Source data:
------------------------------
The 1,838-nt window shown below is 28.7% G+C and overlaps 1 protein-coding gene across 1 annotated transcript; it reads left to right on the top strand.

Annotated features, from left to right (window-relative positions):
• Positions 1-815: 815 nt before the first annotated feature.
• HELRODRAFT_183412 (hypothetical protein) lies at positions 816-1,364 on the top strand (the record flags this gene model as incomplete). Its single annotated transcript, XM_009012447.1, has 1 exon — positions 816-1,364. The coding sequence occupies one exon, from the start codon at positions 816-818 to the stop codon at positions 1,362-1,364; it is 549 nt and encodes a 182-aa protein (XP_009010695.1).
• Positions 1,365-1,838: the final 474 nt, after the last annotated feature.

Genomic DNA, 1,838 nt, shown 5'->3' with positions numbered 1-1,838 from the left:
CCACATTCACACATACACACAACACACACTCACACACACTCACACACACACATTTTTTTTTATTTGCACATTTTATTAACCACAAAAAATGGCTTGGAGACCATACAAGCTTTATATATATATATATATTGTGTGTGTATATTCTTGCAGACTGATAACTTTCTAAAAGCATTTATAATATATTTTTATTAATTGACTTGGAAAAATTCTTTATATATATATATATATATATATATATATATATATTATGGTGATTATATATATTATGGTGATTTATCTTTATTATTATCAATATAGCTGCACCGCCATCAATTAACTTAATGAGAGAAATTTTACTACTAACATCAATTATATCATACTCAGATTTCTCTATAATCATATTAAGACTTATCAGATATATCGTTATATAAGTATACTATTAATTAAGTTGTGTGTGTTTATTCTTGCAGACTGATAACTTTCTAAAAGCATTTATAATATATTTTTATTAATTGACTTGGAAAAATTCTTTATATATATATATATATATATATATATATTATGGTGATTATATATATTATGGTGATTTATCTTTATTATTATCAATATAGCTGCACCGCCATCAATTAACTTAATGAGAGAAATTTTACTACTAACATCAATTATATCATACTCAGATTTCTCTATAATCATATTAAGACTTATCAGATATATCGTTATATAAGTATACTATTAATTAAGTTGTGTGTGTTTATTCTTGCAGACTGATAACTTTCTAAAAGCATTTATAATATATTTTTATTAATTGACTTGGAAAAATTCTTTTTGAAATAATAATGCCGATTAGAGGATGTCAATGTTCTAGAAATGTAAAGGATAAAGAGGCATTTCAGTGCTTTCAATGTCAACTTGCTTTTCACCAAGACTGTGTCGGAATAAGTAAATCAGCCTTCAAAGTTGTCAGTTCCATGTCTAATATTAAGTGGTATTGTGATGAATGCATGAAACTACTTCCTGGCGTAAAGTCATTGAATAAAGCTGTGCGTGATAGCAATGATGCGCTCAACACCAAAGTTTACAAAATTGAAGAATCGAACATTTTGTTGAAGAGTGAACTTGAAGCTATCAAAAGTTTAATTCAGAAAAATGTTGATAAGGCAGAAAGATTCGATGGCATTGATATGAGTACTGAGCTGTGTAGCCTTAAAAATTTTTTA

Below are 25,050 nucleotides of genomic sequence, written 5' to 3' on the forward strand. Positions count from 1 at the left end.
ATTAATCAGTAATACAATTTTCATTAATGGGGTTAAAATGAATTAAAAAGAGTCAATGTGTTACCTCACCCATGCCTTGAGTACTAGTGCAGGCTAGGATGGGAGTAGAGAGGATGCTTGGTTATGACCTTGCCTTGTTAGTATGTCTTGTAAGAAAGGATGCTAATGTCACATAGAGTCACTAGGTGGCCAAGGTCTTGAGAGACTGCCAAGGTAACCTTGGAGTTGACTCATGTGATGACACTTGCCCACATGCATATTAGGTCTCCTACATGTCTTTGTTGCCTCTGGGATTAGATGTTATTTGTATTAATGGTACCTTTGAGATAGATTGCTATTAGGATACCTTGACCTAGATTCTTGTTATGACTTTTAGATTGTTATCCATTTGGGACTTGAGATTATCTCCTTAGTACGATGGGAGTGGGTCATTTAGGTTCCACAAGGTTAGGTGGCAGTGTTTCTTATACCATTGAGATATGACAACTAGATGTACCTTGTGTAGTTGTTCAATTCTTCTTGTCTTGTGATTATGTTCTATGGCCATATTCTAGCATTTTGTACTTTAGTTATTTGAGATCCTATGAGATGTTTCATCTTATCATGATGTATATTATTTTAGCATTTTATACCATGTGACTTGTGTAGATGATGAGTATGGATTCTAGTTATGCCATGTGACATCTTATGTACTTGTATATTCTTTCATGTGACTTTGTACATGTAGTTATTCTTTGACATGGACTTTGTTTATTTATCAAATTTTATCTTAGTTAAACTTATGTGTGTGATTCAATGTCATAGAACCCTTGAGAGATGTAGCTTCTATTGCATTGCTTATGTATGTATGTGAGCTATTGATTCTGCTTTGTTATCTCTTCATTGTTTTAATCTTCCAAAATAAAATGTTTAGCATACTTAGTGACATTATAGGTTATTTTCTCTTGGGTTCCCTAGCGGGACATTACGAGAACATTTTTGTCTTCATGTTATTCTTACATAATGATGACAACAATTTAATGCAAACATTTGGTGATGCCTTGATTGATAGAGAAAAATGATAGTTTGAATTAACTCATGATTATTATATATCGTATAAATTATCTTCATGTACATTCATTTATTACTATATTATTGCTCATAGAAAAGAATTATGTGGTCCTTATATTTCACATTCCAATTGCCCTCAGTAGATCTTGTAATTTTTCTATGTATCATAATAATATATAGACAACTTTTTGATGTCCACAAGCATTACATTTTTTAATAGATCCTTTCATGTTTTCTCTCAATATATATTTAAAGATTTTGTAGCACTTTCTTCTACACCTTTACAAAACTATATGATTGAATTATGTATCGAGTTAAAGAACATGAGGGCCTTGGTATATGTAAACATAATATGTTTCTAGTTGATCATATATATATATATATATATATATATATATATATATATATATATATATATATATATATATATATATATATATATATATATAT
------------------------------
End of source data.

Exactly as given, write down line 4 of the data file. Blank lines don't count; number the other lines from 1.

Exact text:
• HELRODRAFT_183412 (hypothetical protein) lies at positions 816-1,364 on the top strand (the record flags this gene model as incomplete). Its single annotated transcript, XM_009012447.1, has 1 exon — positions 816-1,364. The coding sequence occupies one exon, from the start codon at positions 816-818 to the stop codon at positions 1,362-1,364; it is 549 nt and encodes a 182-aa protein (XP_009010695.1).